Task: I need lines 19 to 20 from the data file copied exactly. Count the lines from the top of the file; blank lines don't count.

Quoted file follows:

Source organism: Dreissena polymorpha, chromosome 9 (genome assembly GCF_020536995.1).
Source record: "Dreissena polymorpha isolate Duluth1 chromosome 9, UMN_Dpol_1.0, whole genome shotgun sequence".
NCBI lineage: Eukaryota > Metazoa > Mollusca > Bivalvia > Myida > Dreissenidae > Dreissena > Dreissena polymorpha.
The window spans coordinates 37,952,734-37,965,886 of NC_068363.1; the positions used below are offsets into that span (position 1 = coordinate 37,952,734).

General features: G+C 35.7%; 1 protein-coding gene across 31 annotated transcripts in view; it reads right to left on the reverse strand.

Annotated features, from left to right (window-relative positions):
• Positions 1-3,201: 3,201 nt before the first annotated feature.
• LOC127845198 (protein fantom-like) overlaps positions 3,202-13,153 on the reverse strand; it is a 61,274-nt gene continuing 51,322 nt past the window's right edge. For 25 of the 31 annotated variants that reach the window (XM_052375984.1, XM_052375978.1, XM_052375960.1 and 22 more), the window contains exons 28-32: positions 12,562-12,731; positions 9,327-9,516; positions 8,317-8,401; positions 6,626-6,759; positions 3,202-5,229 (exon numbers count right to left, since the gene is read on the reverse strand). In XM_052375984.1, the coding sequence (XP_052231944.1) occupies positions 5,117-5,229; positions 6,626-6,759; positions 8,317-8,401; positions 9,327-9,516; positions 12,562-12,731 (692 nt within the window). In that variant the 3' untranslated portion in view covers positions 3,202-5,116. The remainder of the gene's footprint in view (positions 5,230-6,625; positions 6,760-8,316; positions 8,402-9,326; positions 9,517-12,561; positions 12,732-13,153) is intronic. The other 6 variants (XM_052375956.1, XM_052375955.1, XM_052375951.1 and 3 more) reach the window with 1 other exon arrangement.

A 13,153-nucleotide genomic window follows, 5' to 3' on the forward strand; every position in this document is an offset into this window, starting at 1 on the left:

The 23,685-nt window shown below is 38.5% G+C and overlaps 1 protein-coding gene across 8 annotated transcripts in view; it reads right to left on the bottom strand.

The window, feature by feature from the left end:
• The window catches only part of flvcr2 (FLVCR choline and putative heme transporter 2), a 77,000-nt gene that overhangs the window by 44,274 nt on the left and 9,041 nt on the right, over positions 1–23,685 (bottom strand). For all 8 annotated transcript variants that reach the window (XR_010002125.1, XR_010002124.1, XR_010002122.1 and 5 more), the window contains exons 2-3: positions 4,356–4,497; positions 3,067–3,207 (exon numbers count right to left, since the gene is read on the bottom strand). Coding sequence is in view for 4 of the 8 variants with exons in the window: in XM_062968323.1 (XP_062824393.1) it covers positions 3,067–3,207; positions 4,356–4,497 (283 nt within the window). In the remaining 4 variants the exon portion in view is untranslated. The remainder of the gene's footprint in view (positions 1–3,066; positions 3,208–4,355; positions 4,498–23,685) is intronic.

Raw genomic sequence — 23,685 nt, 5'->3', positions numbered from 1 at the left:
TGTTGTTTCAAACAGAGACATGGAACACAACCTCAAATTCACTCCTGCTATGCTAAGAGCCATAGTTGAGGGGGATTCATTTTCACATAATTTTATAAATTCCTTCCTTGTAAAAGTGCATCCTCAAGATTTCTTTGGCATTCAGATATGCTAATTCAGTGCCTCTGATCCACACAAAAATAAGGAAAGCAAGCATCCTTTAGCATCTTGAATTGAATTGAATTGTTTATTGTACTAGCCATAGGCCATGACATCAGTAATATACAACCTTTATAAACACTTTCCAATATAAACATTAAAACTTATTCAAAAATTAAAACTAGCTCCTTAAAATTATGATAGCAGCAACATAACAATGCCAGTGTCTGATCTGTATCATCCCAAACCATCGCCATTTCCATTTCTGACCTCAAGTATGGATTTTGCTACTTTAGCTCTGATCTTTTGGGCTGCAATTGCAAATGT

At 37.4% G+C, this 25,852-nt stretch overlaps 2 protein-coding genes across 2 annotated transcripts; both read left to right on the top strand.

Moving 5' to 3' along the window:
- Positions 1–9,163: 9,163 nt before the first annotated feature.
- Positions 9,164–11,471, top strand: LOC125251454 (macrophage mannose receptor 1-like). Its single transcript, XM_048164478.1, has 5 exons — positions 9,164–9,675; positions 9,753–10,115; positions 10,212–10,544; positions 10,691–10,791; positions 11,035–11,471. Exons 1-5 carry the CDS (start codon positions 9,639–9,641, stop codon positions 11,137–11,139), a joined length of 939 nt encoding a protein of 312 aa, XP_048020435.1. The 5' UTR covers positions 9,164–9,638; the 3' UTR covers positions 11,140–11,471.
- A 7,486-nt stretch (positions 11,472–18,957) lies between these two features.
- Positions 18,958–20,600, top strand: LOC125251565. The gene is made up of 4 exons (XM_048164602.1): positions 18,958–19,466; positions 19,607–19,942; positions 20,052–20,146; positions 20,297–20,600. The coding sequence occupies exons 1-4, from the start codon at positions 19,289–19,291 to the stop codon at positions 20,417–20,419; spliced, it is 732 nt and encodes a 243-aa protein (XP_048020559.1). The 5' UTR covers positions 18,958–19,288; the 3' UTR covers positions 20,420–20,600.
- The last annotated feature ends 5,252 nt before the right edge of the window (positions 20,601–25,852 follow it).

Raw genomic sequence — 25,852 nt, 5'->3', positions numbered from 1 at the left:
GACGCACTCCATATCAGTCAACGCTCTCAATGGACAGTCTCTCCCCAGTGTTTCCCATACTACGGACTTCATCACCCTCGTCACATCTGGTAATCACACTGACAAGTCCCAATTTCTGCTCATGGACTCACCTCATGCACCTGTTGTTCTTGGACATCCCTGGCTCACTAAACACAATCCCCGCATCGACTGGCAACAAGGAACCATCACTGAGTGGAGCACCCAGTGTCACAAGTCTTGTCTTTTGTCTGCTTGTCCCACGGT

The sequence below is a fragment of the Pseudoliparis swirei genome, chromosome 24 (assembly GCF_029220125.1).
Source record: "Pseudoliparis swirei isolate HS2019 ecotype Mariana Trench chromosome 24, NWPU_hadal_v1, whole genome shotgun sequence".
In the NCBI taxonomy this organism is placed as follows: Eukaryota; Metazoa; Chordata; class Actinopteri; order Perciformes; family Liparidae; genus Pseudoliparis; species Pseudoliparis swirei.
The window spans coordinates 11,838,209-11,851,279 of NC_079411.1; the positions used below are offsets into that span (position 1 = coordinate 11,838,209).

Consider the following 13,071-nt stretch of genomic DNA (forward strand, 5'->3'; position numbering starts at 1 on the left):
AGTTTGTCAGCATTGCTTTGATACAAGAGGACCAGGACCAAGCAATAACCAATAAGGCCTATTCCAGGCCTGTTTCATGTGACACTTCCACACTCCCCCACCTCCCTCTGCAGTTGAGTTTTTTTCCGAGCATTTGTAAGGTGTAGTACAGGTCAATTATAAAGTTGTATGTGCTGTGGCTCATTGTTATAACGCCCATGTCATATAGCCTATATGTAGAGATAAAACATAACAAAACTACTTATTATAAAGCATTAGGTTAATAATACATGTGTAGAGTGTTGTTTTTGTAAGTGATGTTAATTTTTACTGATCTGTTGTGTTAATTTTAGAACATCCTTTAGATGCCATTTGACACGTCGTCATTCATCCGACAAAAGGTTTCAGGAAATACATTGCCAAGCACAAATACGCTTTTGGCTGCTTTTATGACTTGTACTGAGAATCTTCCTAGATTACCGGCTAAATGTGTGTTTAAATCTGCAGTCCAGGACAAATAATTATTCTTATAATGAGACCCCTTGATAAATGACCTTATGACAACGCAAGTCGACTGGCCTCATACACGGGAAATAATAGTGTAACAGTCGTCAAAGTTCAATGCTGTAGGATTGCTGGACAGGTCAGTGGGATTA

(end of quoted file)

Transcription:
- A 7,486-nt stretch (positions 11,472–18,957) lies between these two features.
- Positions 18,958–20,600, top strand: LOC125251565. The gene is made up of 4 exons (XM_048164602.1): positions 18,958–19,466; positions 19,607–19,942; positions 20,052–20,146; positions 20,297–20,600. The coding sequence occupies exons 1-4, from the start codon at positions 19,289–19,291 to the stop codon at positions 20,417–20,419; spliced, it is 732 nt and encodes a 243-aa protein (XP_048020559.1). The 5' UTR covers positions 18,958–19,288; the 3' UTR covers positions 20,420–20,600.